Tasmanian MP Andrew Wilkie is doing his best to outlaw poker machines in Tasmania and other parts of Australia.
This week, Wilkie has repeated accusations that Woolworths spies on customers while they are using that business' poker machines. Wilkie, a socialist leaning politician often considered to be aligned with left dedicated, Greens policies, has led a one man campaign in parliament and the media, with a view to banning poker machines.
Wilkie has a back up plan which is to limit the amount of money that can be bet on each spin of a poker machine.
In Australia, poker machines are able to bet in values of one cent, five cents, ten cents, fifty cents, one dollar and two dollars. Denomination bets can be multiplied by values such as ten credits so a person could bet ten times two Dollar credits. That would make each push of the button on a poker machines a bet of $10.00.
Wilkie has allegedly requested that a maximum bet of $1.00 be implemented.
Venues that host and make money from poker machines complain about the cost of altering machines, losing income and having customers treated like the lowest common denominator in society by being deprived of free choice will lead to losses.
Nonetheless, Wilkie and other advocates for gambling reform, persist with their campaign allegedly for the common good but as a spin off it provides a platform on which to seek re-election.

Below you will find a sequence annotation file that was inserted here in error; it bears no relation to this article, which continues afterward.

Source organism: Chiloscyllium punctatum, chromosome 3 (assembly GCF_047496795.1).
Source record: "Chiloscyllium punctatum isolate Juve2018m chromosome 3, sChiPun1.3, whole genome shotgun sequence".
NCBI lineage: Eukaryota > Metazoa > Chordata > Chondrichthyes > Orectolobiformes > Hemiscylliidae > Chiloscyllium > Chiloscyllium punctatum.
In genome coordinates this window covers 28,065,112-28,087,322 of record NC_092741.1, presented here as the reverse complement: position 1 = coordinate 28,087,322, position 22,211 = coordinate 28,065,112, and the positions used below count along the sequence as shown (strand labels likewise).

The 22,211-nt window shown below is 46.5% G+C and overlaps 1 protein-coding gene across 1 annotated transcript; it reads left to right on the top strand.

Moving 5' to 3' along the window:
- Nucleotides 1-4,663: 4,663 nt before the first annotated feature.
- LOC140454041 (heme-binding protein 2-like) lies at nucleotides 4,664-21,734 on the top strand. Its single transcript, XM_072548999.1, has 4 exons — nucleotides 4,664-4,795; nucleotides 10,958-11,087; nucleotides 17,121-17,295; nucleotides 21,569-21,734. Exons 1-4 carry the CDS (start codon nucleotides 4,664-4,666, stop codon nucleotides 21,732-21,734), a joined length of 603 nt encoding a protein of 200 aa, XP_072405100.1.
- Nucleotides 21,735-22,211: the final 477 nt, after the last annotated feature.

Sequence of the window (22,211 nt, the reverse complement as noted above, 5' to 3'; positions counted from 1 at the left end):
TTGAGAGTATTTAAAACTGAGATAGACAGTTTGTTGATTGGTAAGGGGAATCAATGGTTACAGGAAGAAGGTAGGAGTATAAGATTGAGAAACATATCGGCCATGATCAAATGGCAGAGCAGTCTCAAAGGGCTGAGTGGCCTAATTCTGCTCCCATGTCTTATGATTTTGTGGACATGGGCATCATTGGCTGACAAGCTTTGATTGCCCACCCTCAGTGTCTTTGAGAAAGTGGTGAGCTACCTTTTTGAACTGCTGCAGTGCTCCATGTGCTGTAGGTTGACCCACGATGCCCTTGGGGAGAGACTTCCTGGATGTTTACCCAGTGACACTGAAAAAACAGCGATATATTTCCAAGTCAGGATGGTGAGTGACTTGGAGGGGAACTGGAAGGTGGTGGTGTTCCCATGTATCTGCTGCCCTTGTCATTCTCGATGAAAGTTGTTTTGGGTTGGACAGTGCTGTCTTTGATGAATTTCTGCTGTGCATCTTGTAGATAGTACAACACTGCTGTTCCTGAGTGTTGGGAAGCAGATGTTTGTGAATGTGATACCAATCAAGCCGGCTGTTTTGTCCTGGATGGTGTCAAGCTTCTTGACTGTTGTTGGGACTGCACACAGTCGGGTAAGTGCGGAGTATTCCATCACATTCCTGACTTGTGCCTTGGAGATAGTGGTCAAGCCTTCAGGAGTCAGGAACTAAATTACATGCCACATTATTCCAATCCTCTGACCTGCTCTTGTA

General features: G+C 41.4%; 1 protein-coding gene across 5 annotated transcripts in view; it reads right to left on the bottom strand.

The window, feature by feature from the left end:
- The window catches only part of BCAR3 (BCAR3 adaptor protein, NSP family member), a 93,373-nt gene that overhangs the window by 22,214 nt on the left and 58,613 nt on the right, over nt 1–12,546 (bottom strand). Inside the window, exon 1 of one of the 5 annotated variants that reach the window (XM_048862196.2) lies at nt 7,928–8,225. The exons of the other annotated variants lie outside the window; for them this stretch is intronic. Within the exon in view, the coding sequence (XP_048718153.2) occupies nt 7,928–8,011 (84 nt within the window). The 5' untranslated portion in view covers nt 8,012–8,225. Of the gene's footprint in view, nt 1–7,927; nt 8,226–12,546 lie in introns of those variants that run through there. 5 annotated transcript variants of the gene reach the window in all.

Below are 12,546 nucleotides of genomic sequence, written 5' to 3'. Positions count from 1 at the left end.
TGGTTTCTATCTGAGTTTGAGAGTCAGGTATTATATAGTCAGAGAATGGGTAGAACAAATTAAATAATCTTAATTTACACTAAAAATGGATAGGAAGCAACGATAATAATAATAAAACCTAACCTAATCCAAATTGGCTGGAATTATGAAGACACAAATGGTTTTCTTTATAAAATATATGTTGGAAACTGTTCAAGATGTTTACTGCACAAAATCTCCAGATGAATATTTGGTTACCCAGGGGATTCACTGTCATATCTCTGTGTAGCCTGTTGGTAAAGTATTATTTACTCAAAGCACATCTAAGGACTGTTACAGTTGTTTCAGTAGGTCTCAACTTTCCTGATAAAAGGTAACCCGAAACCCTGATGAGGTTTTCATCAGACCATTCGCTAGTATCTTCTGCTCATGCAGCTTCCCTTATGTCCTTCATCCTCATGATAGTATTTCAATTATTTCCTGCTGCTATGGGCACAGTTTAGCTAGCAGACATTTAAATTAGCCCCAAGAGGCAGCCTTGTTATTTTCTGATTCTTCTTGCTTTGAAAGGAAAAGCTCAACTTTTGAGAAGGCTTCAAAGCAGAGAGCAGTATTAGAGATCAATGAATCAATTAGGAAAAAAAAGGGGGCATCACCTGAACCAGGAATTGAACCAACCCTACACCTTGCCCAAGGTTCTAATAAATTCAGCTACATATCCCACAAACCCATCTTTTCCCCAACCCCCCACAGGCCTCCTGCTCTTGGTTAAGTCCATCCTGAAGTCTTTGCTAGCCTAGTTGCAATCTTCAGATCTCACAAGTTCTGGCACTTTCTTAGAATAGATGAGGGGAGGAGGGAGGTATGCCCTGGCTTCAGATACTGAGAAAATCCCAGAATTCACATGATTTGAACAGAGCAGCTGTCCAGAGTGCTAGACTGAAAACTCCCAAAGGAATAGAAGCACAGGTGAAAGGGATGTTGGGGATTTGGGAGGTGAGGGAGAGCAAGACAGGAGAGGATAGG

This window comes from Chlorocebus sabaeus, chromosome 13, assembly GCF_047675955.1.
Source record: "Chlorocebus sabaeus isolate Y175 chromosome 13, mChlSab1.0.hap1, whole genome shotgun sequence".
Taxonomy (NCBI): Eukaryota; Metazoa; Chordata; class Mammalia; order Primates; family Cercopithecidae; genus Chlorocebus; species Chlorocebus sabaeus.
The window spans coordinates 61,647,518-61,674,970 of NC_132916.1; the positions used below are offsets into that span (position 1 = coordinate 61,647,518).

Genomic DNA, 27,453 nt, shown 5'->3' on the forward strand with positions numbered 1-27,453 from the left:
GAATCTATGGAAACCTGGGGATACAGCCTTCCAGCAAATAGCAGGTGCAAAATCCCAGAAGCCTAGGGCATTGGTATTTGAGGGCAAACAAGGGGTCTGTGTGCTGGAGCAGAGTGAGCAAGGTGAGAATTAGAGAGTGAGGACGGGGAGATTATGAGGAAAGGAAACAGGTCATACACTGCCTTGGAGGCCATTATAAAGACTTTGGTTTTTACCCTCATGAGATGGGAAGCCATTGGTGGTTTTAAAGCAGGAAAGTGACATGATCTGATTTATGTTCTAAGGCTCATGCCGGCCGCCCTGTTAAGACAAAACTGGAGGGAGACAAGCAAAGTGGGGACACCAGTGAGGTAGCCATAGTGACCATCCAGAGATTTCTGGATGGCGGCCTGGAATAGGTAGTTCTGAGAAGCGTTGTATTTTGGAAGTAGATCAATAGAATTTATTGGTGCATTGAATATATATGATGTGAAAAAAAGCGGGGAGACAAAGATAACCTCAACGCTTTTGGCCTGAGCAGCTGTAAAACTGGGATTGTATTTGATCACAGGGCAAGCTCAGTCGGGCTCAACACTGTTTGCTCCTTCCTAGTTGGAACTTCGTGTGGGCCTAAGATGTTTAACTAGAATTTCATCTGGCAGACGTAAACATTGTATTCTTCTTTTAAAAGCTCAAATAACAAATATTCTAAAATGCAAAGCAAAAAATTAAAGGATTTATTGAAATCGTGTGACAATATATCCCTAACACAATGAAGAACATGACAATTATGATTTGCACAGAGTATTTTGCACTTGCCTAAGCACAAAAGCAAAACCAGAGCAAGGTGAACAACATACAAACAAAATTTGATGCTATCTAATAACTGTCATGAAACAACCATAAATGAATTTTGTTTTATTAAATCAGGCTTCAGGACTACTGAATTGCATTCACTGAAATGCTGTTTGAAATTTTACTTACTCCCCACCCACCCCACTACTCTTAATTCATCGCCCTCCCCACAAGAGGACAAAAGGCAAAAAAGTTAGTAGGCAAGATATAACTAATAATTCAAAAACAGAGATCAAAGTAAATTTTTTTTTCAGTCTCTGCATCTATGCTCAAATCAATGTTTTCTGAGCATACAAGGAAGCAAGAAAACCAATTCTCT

Anyone over the age of 18, in Australia can play slot games online without interference from politicians with an agenda. You can find some licenced slot games online here.
Most of the population consider a visit to a hotel or licensed club where poker machines are installed, entertainment. It is for many, their recreation of choice and an opportunity to meet with friends, enjoy a meal, listen to music, watch pay TV or to maybe win on poker machines. It is a tiny minority of the population who cannot control a gambling addiction and bet more than they can afford in the hope of a "big win" that will recover their losses and change their lives.
The reality is that most people use common sense when betting online or at a gaming venue.
Some reforms may be necessary and the federal parliament will make decisions on that.
Some of Wilkie's attacks on poker machines include:
“These are shocking revelations about the way that Woolworths spies on its poker machine customers without their knowledge,” Mr Wilkie said. “And they share this information in a secret database and use it to encourage increased gambling.”
“This isn’t just basic information. It’s things like jobs, times people come in, favourite drinks, favourite football teams, whether they have a partner and what their preferred bet level is. This is all so staff can better bond with patrons and keep them onsite and gambling longer.
“This makes a mockery of the Love Your Local campaign in Tasmania which tries to paint these venues as lovable little pubs. The fact is that Woolworths has five venues in Tasmania which take $10m a year from poker machine users. And now we know that all of the Tasmanians who are losing money at these five venues could be having their sensitive personal information shared with every other venue in the country.
The Australian Leisure and Hospitality Group, which is majority owned by Woolworths, has roughly 12,000 poker machines across about 400 venues.